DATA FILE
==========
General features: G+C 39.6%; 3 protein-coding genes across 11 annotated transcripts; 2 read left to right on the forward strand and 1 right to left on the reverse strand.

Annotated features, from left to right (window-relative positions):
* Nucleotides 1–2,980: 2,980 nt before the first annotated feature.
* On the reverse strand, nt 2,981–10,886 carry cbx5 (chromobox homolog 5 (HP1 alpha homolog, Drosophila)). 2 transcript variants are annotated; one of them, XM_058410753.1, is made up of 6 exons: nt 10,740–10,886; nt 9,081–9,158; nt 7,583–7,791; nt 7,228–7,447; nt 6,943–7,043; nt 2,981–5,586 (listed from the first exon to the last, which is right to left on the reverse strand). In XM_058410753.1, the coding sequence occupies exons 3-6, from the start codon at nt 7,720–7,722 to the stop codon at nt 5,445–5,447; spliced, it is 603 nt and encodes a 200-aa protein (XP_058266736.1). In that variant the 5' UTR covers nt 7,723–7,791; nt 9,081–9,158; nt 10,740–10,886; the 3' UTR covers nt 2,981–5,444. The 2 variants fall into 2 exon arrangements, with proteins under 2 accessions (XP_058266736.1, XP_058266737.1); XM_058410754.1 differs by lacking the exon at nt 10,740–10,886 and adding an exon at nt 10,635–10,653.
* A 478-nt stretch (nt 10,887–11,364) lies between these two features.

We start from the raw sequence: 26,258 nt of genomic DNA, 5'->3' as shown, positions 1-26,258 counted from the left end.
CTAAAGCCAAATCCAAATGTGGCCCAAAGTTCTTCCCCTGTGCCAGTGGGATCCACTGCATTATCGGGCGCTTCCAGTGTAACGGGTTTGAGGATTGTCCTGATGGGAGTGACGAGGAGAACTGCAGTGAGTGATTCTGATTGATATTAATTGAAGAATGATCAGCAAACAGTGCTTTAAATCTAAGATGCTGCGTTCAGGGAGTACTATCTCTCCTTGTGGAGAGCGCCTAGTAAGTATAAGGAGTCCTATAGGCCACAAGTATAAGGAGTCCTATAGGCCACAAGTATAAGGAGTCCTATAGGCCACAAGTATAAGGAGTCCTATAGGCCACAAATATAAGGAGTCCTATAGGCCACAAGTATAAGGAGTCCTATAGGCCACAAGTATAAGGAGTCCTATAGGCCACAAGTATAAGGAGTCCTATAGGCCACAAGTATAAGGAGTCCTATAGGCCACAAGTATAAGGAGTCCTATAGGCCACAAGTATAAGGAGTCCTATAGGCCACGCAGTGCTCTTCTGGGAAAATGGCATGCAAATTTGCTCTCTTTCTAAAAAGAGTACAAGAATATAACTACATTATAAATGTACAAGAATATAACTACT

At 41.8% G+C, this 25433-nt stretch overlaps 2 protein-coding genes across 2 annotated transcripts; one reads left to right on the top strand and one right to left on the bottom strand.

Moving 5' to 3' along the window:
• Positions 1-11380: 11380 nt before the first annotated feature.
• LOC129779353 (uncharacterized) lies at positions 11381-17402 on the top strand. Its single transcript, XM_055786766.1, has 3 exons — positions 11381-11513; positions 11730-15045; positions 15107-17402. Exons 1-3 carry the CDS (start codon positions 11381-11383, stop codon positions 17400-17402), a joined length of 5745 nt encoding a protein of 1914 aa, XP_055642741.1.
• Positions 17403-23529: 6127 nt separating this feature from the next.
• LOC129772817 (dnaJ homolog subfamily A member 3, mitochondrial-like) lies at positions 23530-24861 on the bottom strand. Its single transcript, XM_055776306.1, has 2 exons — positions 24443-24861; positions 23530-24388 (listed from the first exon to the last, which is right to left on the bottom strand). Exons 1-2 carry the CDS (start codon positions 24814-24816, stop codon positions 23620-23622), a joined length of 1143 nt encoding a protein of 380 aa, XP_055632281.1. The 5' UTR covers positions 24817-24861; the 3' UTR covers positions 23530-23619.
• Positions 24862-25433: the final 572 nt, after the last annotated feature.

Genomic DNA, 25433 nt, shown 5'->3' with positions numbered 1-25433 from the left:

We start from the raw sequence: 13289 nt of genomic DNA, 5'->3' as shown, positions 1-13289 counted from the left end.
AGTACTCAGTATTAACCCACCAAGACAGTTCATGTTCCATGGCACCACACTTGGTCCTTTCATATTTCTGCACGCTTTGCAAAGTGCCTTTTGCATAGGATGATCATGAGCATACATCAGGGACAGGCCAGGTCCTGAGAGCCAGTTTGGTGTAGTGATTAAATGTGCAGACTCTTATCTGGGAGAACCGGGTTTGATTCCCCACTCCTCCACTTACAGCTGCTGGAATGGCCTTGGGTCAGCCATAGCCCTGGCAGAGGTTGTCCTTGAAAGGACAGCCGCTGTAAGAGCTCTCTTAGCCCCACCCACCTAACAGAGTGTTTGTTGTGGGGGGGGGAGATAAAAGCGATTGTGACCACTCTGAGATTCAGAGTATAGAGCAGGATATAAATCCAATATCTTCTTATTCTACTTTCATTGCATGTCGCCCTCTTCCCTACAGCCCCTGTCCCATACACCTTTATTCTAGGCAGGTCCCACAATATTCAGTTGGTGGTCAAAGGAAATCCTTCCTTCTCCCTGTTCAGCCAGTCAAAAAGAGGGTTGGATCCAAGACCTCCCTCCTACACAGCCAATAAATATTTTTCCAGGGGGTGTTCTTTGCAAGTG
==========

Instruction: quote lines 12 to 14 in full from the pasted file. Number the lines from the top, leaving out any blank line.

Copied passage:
• Positions 17403-23529: 6127 nt separating this feature from the next.
• LOC129772817 (dnaJ homolog subfamily A member 3, mitochondrial-like) lies at positions 23530-24861 on the bottom strand. Its single transcript, XM_055776306.1, has 2 exons — positions 24443-24861; positions 23530-24388 (listed from the first exon to the last, which is right to left on the bottom strand). Exons 1-2 carry the CDS (start codon positions 24814-24816, stop codon positions 23620-23622), a joined length of 1143 nt encoding a protein of 380 aa, XP_055632281.1. The 5' UTR covers positions 24817-24861; the 3' UTR covers positions 23530-23619.
• Positions 24862-25433: the final 572 nt, after the last annotated feature.